Geelong is set to gain a new cultural walking trail in Norlane and Corio, through an innovative project that aims to improve cohesiveness and connection for Koori youth and young people from culturally and linguistically diverse (CALD) groups.
The Community, Culture and Connections Project was recently awarded a $200,000 grant by the Department of Justice and Regulation.
Its target groups live in an area with high unemployment levels, low education levels and low household incomes, where there are also issues of racism, discrimination and negative stereotypes that are causing conflict at the local level.
The trail will tell a story of “history of country” from the time of Australia’s First Nation People, European settlement (including and acknowledging the Stolen Generation), Post-World War II immigration, to the new arrivals of today.
Deakin’s Dr Fiona Gray, a Postdoctoral Research Fellow within the Centre for Regional and Rural Futures, has worked with project partners to develop the concept and will oversee data collection and analysis of outcomes as the project proceeds.
“By strengthening sense of place and cultural identity, this project will provide protective factors for participants, who are at risk of disengaging from education and may be at risk of entering the justice system,” she explained.
An architect for over 20 years, Dr Gray first established connections with the Wathaurong people when she co-designed Bunjil’s Lookout at the Maude Recreation Reserve. She has written a number of papers on urban planning of public places in the Geelong region.
The one-and-a-half kilometre trail will border the Wathaurong Aboriginal Co-operative building, leading north to the Diversitat Northern HUB – the former site of the post-war migrant settlement huts and the DW Hope Centre.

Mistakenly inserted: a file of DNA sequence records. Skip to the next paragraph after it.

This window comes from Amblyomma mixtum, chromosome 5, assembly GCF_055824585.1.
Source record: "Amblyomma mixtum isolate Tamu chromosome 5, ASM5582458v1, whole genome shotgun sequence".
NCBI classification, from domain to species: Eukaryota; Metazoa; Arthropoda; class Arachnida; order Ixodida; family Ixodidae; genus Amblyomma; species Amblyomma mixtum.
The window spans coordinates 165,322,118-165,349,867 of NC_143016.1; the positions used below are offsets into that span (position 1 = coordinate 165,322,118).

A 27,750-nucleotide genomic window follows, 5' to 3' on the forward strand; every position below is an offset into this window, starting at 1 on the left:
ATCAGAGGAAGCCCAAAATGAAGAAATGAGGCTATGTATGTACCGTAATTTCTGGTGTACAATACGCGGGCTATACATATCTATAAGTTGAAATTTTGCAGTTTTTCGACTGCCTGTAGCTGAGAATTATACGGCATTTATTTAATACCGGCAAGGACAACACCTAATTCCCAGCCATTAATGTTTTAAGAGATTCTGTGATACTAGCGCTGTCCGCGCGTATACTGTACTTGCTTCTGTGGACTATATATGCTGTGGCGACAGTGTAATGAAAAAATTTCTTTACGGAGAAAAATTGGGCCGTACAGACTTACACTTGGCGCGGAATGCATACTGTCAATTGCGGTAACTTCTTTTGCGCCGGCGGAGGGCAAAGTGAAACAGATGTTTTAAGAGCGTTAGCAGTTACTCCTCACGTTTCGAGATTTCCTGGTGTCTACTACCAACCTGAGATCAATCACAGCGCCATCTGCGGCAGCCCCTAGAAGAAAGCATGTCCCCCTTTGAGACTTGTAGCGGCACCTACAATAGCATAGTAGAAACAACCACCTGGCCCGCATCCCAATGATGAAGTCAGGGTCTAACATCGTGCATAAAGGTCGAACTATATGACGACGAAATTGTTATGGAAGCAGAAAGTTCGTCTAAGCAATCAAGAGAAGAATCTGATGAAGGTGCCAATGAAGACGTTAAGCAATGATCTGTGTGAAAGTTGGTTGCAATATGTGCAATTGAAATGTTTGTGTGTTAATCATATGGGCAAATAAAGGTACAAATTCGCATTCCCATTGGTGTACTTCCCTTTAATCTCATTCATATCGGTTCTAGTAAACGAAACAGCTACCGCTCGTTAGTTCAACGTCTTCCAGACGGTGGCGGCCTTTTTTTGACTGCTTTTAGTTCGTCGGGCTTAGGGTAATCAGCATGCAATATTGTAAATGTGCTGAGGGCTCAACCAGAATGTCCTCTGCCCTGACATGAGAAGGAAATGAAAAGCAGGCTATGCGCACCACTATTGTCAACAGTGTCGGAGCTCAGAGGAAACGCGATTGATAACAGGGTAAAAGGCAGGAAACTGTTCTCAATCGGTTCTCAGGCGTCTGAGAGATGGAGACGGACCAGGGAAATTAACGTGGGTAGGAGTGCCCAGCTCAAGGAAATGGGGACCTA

Originating in the 1970s, the “placemaking” concept takes a multi-faceted approach to the planning and design of public spaces, capitalising on assets within a community to create public spaces that promote health and wellbeing.
“The effectiveness of this approach is gaining much wider acceptance,” said Dr Gray.
“It offers a holistic way of looking at community wellbeing and crime prevention – acknowledging that environment can affect the way people behave. The physical characteristics affect the psychology of a place and can create a sense of pride, connection and motivation.
“The focus on consultation and engagement allows benefits to flow through to participants’ social networks and families, and the broader community.”
Over a two-year period, around 30 participants, aged 12-18 years, will lead construction and design, with guidance and assistance from project partners, mentors, elders and creatives who will be engaged in the project.
Led by the City of Greater Geelong, the project involves 11 partners, including Deakin, Diversitat, Wathaurong Aboriginal Cooperative, Department of Justice and Regulation Barwon South West, Department of Health and Human Services, Northern Bay P-12 Secondary, North Geelong Secondary College and Northern Futures, the Geelong Region Local Learning and Employment Network and the Commonwealth Department of Employment.